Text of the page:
Stanley Donen: the young director with whom I formed the Grandon Company, which produced Indiscreet and The Grass Is Greener. Recently he proffered the irresistible bait of Audrey Hepburn in the leading feminine role of Charade; and a promise that Peter Stone, its author, would rewrite the central characters in a way that would bridge the wide difference between Audrey’s age mine. That’s going to be some bridge. We’re making the picture, as I write these words, in Paris — where, in testimony to Stanley’s persuasiveness, I shall spend a chilly winter missing the warm Palm Springs desert and the home and horses I enjoy there. Stanley and I disagree about many points of picture-making, but no disagreement disturbs our mutual regard. Someone once said that if two partners in business are in constant agreement one of them is unnecessary!
Because their names are so often exploited, I find myself reluctant to include Princess Grace and Prince Rainier of Monaco. But they’re the most attractive couple I know — young and mature, gay and serious, indulgent yet protective parents of two unusually beautiful children. When I’m in their company, my pleasure places a perpetual grin on my face. Grace keeps fondly in touch with friends she made in Hollywood, before leaving such an unfillable vacancy in the ranks of our leading stars, and her husband, Prince Ranier, equally shares her welcome of those same friends.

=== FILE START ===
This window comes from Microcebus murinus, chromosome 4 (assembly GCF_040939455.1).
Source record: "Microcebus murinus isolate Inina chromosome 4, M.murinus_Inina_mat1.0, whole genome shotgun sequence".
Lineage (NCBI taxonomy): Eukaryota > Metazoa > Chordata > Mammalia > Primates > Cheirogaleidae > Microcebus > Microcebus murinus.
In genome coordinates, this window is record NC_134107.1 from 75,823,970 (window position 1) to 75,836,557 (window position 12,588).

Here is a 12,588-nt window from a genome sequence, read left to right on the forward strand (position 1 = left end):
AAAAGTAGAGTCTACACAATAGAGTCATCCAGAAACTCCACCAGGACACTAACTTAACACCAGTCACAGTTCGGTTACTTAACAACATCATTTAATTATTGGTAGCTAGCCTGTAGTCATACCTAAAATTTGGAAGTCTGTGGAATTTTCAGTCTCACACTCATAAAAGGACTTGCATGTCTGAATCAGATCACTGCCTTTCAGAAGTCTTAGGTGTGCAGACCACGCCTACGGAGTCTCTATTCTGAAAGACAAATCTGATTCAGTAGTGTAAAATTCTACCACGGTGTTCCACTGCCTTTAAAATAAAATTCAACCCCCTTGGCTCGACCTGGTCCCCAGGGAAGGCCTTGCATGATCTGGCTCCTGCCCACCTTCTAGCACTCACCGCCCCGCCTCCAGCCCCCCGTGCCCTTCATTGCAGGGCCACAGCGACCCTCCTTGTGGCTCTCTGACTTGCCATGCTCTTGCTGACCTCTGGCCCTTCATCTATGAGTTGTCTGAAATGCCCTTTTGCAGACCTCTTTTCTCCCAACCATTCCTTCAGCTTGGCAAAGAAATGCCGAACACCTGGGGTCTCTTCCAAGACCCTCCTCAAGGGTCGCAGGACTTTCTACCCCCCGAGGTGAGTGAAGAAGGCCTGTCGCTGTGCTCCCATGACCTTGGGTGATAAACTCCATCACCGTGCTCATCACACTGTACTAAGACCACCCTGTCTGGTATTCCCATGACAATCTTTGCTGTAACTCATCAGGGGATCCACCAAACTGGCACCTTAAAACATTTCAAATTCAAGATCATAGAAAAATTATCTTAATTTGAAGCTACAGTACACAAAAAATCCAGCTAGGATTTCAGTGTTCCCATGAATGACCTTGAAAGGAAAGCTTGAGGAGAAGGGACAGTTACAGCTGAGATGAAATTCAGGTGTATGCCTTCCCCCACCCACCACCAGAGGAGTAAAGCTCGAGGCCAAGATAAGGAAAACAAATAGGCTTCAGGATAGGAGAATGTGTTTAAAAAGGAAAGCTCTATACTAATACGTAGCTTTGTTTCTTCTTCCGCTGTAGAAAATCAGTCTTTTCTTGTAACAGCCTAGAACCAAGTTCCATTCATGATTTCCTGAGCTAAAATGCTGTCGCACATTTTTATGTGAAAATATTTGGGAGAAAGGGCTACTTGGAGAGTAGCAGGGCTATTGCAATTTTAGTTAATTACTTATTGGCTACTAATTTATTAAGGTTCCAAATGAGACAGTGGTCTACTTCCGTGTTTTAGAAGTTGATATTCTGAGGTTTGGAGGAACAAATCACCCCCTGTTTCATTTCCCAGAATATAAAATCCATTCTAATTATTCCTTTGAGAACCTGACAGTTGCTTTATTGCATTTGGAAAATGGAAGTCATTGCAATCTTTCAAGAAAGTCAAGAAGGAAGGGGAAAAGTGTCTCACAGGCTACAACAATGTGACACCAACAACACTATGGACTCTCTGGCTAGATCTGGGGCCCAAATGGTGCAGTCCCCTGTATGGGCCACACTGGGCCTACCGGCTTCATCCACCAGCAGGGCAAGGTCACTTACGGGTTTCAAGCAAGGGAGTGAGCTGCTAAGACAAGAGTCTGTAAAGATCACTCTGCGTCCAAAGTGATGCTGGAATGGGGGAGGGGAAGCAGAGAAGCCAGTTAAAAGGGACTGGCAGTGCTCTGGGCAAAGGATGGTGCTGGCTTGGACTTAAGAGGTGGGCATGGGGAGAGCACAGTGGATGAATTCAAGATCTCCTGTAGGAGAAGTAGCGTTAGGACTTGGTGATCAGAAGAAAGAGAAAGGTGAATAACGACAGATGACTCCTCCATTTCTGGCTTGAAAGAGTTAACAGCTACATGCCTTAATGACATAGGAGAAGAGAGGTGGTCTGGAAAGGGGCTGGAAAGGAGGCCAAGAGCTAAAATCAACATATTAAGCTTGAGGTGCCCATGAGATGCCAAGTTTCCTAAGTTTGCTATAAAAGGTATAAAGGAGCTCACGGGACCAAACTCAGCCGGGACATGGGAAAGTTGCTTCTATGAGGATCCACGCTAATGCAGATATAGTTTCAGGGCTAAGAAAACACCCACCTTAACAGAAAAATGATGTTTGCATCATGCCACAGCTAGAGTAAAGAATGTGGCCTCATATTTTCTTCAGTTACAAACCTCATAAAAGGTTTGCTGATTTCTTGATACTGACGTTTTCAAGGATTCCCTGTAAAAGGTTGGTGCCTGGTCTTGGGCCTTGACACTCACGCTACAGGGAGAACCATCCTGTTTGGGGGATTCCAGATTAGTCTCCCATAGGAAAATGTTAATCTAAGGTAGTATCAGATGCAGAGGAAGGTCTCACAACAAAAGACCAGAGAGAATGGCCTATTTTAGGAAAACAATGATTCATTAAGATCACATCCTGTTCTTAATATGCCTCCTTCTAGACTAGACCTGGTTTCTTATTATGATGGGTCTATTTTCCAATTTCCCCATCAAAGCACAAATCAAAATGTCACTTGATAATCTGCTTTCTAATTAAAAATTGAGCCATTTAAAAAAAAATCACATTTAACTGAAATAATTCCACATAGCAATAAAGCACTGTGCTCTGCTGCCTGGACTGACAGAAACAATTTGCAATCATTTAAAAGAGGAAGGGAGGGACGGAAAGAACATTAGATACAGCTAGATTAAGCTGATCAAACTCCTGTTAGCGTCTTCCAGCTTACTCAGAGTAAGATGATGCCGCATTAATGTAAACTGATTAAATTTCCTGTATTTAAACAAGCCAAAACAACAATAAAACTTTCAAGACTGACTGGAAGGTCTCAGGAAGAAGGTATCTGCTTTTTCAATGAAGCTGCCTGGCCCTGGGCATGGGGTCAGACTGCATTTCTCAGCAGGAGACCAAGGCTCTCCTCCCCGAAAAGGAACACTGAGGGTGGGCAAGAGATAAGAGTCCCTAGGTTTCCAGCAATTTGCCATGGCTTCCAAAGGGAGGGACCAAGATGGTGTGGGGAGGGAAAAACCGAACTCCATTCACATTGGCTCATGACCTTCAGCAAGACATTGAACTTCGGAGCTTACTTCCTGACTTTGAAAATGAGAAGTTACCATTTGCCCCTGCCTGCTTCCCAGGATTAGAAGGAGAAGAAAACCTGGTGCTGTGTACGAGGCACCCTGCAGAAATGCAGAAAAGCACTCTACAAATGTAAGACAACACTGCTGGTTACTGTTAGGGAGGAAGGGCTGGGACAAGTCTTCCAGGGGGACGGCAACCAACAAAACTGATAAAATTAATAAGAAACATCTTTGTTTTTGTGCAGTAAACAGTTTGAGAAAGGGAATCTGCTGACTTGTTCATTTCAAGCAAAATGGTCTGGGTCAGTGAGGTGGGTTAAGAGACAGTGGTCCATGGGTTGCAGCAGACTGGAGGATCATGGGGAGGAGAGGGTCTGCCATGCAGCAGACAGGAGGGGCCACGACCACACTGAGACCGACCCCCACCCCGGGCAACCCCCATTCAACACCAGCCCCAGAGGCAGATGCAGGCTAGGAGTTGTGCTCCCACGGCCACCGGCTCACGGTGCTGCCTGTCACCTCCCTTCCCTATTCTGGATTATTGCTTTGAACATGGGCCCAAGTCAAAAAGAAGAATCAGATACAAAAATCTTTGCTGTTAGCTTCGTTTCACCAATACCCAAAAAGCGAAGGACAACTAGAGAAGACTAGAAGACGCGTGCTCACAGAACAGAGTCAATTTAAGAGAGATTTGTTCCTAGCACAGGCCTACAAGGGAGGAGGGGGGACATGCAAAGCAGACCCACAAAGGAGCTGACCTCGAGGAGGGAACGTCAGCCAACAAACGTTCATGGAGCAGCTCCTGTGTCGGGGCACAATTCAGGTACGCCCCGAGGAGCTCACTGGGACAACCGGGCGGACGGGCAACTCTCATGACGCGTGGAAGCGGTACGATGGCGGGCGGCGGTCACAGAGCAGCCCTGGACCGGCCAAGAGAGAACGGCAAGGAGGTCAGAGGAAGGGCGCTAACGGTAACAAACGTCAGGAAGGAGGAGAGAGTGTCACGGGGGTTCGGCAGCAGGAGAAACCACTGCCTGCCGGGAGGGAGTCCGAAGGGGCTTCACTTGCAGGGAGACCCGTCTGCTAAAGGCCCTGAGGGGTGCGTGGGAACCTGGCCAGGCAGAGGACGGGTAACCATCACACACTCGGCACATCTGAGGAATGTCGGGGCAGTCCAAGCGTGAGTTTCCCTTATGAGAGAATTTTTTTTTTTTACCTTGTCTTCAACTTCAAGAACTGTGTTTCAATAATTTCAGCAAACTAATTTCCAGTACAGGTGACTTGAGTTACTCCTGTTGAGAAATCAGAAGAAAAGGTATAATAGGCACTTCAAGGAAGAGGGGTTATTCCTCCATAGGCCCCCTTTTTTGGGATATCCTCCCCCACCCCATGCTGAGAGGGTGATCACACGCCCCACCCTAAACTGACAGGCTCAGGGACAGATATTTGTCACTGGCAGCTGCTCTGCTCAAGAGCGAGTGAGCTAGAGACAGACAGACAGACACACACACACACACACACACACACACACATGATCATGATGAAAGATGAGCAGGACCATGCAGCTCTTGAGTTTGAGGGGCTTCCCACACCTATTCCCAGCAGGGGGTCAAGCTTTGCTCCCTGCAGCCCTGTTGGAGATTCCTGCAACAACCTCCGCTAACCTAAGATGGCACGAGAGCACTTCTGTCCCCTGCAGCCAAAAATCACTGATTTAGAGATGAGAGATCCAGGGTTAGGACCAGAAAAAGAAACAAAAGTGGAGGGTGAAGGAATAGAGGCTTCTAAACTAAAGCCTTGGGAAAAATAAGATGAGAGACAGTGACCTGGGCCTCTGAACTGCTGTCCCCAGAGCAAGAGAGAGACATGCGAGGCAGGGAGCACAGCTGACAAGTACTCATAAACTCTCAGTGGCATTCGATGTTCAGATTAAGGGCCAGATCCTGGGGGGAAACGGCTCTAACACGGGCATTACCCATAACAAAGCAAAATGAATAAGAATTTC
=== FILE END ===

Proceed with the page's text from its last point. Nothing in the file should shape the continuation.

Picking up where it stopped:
I’ve rarely been privileged to celebrate a holiday, whether Easter, Thanksgiving or Christmas, with a family, but about three years ago, Betsy and I attended a quiet Easter Sunday service in the family chapel at Monaco. And, later, watching the children excitedly running back and forth to their mother and father during the traditional egg hunt, I was suddenly caught unawares in a large wave of gladness for being there, and sadness for a childhood I couldn’t clearly remember or appreciate.
Grace and Rainier are considerate, stimulating hosts, and recently, after dinner in their unpretentious, comfortable apartment in Paris, the conversation of our small group ranged from the serious subject of rearing (and what more serious subject is there than the guiding of a life?) To word games and wince-making puns. We talked of absent friends, particularly of David Niven and his wife Jordis, who brighten any group anywhere. And, listening to such easy, pleasant conversation, I thought how satisfying it is to be accepted by these affectionate but unaffected people.
Robert Arthur: the producer, whose offices adjoin mine and who worked so diligently toward the tremendous box-office success of Operation Petticoat and That Touch of Mink. He and Stanley Shapiro, the unequaled comedy writer who wrote both pictures, have been steadying influences to my flights of impracticability.